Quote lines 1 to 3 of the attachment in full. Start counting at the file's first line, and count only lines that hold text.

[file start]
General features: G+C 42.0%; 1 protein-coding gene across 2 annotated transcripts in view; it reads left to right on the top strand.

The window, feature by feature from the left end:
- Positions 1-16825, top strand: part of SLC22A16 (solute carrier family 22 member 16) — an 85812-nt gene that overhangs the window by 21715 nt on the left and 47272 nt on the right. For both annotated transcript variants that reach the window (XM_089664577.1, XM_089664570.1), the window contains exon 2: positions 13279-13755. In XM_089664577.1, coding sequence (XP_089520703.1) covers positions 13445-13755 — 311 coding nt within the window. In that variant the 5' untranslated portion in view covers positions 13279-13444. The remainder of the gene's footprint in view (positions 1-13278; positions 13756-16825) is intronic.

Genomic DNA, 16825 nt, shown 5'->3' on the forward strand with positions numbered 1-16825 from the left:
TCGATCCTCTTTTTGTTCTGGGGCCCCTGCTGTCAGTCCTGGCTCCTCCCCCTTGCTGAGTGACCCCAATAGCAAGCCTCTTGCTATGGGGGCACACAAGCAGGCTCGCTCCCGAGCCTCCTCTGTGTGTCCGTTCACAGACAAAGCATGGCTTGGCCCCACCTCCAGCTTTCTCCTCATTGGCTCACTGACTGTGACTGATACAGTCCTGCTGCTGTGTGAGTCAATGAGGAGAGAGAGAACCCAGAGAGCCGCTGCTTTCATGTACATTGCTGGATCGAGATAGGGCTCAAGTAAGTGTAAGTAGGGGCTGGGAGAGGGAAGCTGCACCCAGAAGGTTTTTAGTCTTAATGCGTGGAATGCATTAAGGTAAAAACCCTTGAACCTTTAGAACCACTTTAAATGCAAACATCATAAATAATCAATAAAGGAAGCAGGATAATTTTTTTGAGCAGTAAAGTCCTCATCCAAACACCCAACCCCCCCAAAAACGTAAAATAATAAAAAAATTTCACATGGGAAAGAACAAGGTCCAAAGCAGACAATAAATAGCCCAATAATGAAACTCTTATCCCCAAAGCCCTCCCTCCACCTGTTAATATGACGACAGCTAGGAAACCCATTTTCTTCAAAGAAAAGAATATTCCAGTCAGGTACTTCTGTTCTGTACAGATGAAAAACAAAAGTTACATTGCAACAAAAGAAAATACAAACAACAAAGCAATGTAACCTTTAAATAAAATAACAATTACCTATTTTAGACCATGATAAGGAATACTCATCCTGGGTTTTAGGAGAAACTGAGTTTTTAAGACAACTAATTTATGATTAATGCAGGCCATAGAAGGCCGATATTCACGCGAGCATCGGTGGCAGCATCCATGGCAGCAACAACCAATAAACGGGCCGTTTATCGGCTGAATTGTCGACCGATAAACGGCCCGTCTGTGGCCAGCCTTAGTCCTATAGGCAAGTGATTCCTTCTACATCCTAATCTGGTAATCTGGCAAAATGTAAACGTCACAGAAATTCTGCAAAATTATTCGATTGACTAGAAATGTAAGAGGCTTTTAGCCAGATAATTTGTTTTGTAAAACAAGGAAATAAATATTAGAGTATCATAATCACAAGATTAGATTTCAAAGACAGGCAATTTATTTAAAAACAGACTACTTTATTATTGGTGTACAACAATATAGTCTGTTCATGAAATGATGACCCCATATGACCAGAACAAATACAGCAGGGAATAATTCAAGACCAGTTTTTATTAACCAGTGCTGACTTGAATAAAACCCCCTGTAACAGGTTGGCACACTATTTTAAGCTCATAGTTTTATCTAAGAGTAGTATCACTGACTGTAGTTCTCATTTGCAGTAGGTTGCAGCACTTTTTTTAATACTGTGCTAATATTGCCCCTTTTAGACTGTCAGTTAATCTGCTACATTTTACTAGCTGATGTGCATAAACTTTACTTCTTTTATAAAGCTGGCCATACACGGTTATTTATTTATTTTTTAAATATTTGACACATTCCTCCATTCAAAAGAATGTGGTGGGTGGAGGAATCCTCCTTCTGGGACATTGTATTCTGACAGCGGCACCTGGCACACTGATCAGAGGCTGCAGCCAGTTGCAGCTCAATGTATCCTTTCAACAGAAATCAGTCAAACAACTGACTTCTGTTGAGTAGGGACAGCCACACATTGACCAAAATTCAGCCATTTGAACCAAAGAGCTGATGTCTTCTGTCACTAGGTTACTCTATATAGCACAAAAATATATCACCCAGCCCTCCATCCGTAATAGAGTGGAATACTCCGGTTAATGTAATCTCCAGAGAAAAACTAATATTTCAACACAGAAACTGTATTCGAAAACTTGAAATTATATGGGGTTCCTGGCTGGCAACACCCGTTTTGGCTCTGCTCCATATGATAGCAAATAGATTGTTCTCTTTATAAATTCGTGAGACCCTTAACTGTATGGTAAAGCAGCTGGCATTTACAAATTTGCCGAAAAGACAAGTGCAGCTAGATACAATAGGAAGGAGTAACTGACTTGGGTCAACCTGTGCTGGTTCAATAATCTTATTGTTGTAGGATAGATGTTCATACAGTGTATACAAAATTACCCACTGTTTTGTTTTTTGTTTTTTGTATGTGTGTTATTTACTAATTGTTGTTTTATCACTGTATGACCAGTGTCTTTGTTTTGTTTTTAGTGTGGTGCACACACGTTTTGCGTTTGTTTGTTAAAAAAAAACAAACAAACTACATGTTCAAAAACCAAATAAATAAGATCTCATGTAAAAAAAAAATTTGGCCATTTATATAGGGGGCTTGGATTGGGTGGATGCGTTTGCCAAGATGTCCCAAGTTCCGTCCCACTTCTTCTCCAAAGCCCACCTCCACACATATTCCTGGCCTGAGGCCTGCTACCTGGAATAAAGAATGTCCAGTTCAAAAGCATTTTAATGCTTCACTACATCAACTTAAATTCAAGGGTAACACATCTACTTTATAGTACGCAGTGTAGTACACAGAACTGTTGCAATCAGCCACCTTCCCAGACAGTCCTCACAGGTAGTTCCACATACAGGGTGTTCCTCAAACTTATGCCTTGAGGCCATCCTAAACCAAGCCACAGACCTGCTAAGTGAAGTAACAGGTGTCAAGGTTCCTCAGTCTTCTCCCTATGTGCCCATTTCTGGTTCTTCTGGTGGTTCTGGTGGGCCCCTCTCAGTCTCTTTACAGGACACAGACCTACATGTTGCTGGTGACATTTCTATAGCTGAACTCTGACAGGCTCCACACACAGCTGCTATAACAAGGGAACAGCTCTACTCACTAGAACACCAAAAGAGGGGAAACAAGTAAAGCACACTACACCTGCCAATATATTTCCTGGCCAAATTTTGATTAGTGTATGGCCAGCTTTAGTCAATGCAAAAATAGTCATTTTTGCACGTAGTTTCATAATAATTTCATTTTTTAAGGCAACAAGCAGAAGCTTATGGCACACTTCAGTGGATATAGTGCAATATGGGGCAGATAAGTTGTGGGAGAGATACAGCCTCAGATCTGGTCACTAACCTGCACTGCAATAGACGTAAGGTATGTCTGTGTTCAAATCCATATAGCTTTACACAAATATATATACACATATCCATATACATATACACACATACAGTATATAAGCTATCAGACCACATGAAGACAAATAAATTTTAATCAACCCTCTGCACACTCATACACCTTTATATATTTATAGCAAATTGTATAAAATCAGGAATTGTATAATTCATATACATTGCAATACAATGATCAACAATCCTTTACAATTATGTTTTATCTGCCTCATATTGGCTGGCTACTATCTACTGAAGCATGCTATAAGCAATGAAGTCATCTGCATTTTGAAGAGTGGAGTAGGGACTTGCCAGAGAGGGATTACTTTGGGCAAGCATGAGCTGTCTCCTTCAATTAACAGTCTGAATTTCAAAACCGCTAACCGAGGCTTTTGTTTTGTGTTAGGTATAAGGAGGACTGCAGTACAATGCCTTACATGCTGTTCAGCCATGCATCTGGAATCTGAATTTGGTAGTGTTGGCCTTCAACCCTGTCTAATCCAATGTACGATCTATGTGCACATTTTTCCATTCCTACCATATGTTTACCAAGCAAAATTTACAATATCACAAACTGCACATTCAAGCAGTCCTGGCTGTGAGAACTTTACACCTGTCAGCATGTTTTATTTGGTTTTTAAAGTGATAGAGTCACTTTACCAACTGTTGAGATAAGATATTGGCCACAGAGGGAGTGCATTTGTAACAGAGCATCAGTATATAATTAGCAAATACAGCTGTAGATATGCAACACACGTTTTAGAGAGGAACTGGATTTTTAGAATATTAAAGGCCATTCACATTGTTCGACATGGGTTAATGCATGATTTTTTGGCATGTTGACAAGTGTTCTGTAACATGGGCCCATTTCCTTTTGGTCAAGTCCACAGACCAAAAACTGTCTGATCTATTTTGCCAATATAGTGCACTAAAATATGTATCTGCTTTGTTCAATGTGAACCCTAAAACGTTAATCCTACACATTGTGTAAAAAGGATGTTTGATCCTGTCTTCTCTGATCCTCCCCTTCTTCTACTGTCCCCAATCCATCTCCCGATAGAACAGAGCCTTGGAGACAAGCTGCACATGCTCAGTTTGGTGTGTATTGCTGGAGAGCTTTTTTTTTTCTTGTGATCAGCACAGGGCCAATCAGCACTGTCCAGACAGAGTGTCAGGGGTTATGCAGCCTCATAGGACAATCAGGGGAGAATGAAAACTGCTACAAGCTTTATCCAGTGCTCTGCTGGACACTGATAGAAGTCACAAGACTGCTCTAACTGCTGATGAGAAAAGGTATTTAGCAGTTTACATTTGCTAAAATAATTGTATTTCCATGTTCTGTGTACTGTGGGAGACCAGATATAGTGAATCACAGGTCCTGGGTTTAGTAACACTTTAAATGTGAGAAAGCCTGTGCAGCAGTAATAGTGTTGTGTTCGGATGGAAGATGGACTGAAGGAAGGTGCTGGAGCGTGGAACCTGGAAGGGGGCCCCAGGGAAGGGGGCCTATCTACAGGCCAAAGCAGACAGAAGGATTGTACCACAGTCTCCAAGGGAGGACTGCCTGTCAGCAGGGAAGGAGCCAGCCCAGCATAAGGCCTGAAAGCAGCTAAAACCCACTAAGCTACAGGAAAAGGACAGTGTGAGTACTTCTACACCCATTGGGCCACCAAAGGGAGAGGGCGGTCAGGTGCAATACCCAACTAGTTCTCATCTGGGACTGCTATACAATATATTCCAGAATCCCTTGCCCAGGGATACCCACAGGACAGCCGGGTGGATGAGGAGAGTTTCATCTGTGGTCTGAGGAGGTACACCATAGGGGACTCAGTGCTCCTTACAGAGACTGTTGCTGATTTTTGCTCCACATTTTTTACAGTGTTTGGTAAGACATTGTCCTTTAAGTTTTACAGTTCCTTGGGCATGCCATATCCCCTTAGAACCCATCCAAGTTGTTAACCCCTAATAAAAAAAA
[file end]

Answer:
General features: G+C 42.0%; 1 protein-coding gene across 2 annotated transcripts in view; it reads left to right on the top strand.

The window, feature by feature from the left end:
- Positions 1-16825, top strand: part of SLC22A16 (solute carrier family 22 member 16) — an 85812-nt gene that overhangs the window by 21715 nt on the left and 47272 nt on the right. For both annotated transcript variants that reach the window (XM_089664577.1, XM_089664570.1), the window contains exon 2: positions 13279-13755. In XM_089664577.1, coding sequence (XP_089520703.1) covers positions 13445-13755 — 311 coding nt within the window. In that variant the 5' untranslated portion in view covers positions 13279-13444. The remainder of the gene's footprint in view (positions 1-13278; positions 13756-16825) is intronic.